I arrived in the office early on Friday morning. The main topic of conversation over the morning coffee was the dramatic decision of the referendum.
I took a new client enquiry call from a Mr Jean Claude (name changed for client confidentiality). He was angry and upset. He explained that, overnight, his wife, Britannia, after being married for over forty years, had announced that she was leaving him. It appears that she had been considering the separation for a while, they had squabbled, but Jean had not been expecting her ultimately to go through with it.
He said that he did not see this as being an “amicable divorce” and that he wanted me to take immediate action “however painful the process will be”. He wanted to see me that day and to start the process of divorce. It appears that his wife had already seen a solicitor as she had told him that she needed to issue an “Article 50” divorce, which would involve a two-year process arguing over all aspects of the divorce: how quickly would Britannia’s weekly maintenance to Jean come to an end; how would they continue their trading business; and, deal with the children’s feelings, notwithstanding the divorce?
I arranged to see Jean. He was showing the first stages of emotion commonly seen at the beginning of a separation – denial and then anger (according to Resolution, my family law association, www.Resolution.org.uk). It was clear from what Jean told me that, although Britannia was ahead of him in coming to grips with the process, she was also suffering initial doubts and confusion as the reality and permanence of the situation became clear. I reminded him that agencies, including Relate, could help to explore whether there was a possibility of reconciliation, especially after such a long marriage. Jean replied (sharply) that there was no possibility of them getting back together.
I tried to explain to Jean that his feelings of anger were absolutely normal and that his wish to get back at Britannia was understandable. He might have second thoughts, feel very upset but ultimately, although it might seem out of the question now, he and Britannia would at some stage come to accept the situation so as to have a working relationship going forward.
I told Jean that help was available for him to cope with the emotional distress he was clearly going through. He could see a family consultant for help to face the emotional turmoil of the separation.
I went through the court process with Jean – he and Britannia would be involved in a long process having to follow strict procedures and timetables. They would likely say things about the other which they may later regret. In a divorce, there is no winner and loser. At the end of the day, a court could impose a settlement on them, which neither of them would find acceptable. The lawyers’ costs would be also be high.
Jean acknowledged that, whilst he wanted to show that he was tough and that he was very angry about Britannia’s decision, he did see that, at the end of the process, they would still have to keep their business relationship going and be on speaking terms. They would still be living near each other.
I explained that there were other options available to both Jean and Britannia. These would give them both a full say in the outcome and they would be able to tailor their financial settlement to their needs.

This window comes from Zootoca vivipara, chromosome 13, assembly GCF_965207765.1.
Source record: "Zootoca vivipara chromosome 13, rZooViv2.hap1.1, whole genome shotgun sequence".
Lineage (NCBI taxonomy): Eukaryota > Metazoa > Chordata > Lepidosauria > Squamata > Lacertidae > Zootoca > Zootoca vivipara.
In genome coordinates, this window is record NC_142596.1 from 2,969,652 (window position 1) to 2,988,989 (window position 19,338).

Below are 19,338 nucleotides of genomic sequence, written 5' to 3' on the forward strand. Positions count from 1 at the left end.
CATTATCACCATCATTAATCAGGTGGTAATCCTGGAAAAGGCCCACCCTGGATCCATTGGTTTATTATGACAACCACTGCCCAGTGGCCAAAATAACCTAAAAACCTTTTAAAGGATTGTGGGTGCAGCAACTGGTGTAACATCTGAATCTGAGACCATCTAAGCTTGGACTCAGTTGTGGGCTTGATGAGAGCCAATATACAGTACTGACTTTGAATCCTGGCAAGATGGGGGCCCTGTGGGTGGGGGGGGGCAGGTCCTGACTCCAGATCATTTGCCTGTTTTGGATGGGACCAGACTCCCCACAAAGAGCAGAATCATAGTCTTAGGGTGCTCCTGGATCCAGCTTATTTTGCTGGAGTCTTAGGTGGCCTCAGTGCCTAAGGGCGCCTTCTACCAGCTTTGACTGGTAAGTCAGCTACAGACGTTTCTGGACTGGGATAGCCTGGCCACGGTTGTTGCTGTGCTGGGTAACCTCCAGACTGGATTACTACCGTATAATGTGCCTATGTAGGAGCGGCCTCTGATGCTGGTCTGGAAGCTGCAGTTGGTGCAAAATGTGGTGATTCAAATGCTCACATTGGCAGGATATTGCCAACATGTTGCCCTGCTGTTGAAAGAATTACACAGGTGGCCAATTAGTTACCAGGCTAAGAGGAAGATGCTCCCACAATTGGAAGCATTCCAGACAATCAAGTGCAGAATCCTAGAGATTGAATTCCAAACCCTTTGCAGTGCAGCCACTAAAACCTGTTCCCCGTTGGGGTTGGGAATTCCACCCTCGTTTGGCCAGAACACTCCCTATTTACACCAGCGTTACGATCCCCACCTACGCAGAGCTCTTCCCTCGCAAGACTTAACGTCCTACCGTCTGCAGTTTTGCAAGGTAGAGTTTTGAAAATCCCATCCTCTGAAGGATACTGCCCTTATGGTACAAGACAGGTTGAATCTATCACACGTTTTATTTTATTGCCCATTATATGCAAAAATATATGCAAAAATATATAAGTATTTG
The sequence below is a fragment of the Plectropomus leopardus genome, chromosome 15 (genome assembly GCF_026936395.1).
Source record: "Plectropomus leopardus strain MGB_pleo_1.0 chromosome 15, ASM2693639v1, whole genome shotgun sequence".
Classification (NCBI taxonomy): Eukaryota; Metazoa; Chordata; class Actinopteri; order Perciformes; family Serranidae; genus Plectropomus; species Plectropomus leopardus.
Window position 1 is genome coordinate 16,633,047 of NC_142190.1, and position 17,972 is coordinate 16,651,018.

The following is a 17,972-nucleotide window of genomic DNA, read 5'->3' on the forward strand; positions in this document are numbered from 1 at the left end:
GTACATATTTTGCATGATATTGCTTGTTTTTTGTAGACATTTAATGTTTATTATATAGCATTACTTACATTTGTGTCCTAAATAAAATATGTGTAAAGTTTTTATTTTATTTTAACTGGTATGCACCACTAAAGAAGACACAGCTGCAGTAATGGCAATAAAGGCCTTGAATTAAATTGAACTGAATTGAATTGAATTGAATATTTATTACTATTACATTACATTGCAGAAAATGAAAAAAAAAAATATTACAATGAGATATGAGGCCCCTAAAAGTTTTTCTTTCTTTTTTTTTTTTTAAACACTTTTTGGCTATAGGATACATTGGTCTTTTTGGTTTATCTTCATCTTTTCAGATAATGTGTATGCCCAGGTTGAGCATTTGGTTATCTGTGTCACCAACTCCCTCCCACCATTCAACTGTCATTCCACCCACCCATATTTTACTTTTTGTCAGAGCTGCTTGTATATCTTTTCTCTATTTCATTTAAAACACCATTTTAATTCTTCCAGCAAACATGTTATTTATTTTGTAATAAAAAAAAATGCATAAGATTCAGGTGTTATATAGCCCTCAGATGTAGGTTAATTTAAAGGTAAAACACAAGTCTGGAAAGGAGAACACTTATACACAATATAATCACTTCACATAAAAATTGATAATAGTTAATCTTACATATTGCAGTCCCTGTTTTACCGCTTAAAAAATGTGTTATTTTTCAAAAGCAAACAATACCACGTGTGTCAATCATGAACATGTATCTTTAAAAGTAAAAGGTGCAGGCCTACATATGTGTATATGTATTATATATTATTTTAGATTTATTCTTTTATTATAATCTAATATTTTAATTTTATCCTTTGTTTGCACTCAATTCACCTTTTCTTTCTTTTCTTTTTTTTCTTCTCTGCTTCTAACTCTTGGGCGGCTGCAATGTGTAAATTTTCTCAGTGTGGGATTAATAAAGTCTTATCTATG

They could go to a mediator who would act as an independent and neutral help to them. The mediator is specialised in helping them discuss issues in a safe, open and honest way, usually sitting in a room together, narrowing down the issues and trying to come to a solution that would be acceptable to both of them (and other people who would be affected by their separation). These meetings would take place in private, away from the courts, and over a period of time to suit them. They could both then have the settlement reviewed by their lawyers and present it to the court as a formal agreement.
Alternatively, if they preferred to have their lawyers with them at the meetings, they could both appoint specialist collaborative lawyers. Jean, Britannia and their lawyers would opt out of the court process and, similar to mediation, commit to finding a fair settlement with which both Jean and Britannia felt comfortable. The settlement terms would then be turned into a formal court order, covering all of the (inevitably complex) aspects of the separation.
I explained that they were both likely to end up talking to each other if they chose mediation or the collaborative process and would also be able to preserve their business relationship and carry on their role as parents. All of the intricate and detailed aspects of the separation could be dealt with. The lawyer’s costs were likely to be a fraction of what it would cost them both to go to court.
While there was a natural and understandable temptation to step straight into court, I asked Jean to take time to reflect on how he wanted to go ahead and to allow them both an opportunity to take in what has happened. I offered to have an initial call with Britannia’s lawyer to discuss matters. Although court can be the only solution in some cases, perhaps mediation or the collaborative process is the way to go for Jean and Britannia?
As imagined by Julian Waldon, mediator and collaborative lawyer